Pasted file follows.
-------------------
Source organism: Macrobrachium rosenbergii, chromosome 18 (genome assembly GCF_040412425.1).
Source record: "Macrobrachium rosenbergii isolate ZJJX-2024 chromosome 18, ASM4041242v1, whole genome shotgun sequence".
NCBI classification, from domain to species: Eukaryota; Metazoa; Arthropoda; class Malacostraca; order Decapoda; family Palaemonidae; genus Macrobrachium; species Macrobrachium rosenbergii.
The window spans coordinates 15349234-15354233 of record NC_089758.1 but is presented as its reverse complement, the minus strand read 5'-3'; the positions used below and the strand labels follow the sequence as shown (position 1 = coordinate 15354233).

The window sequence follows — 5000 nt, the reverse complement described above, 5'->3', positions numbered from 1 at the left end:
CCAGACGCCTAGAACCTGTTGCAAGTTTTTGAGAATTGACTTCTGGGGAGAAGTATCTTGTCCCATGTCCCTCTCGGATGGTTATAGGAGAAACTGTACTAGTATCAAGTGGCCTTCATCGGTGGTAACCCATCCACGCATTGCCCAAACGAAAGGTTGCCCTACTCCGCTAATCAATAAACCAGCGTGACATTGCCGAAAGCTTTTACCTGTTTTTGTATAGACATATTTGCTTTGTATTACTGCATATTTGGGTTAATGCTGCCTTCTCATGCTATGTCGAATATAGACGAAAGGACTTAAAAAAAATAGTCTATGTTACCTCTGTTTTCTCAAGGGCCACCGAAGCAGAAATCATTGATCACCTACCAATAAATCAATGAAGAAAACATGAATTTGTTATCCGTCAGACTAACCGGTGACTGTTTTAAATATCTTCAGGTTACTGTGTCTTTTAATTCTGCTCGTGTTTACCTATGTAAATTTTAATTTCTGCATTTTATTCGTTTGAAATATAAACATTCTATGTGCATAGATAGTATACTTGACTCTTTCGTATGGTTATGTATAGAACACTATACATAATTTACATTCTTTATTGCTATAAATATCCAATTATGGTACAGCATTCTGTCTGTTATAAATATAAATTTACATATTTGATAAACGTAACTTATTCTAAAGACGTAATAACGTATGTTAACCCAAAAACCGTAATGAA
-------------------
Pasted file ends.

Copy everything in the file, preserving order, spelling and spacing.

Source organism: Macrobrachium rosenbergii, chromosome 18 (genome assembly GCF_040412425.1).
Source record: "Macrobrachium rosenbergii isolate ZJJX-2024 chromosome 18, ASM4041242v1, whole genome shotgun sequence".
NCBI classification, from domain to species: Eukaryota; Metazoa; Arthropoda; class Malacostraca; order Decapoda; family Palaemonidae; genus Macrobrachium; species Macrobrachium rosenbergii.
The window spans coordinates 15349234-15354233 of record NC_089758.1 but is presented as its reverse complement, the minus strand read 5'-3'; the positions used below and the strand labels follow the sequence as shown (position 1 = coordinate 15354233).

The window sequence follows — 5000 nt, the reverse complement described above, 5'->3', positions numbered from 1 at the left end:
CCAGACGCCTAGAACCTGTTGCAAGTTTTTGAGAATTGACTTCTGGGGAGAAGTATCTTGTCCCATGTCCCTCTCGGATGGTTATAGGAGAAACTGTACTAGTATCAAGTGGCCTTCATCGGTGGTAACCCATCCACGCATTGCCCAAACGAAAGGTTGCCCTACTCCGCTAATCAATAAACCAGCGTGACATTGCCGAAAGCTTTTACCTGTTTTTGTATAGACATATTTGCTTTGTATTACTGCATATTTGGGTTAATGCTGCCTTCTCATGCTATGTCGAATATAGACGAAAGGACTTAAAAAAAATAGTCTATGTTACCTCTGTTTTCTCAAGGGCCACCGAAGCAGAAATCATTGATCACCTACCAATAAATCAATGAAGAAAACATGAATTTGTTATCCGTCAGACTAACCGGTGACTGTTTTAAATATCTTCAGGTTACTGTGTCTTTTAATTCTGCTCGTGTTTACCTATGTAAATTTTAATTTCTGCATTTTATTCGTTTGAAATATAAACATTCTATGTGCATAGATAGTATACTTGACTCTTTCGTATGGTTATGTATAGAACACTATACATAATTTACATTCTTTATTGCTATAAATATCCAATTATGGTACAGCATTCTGTCTGTTATAAATATAAATTTACATATTTGATAAACGTAACTTATTCTAAAGACGTAATAACGTATGTTAACCCAAAAACCGTAATGAA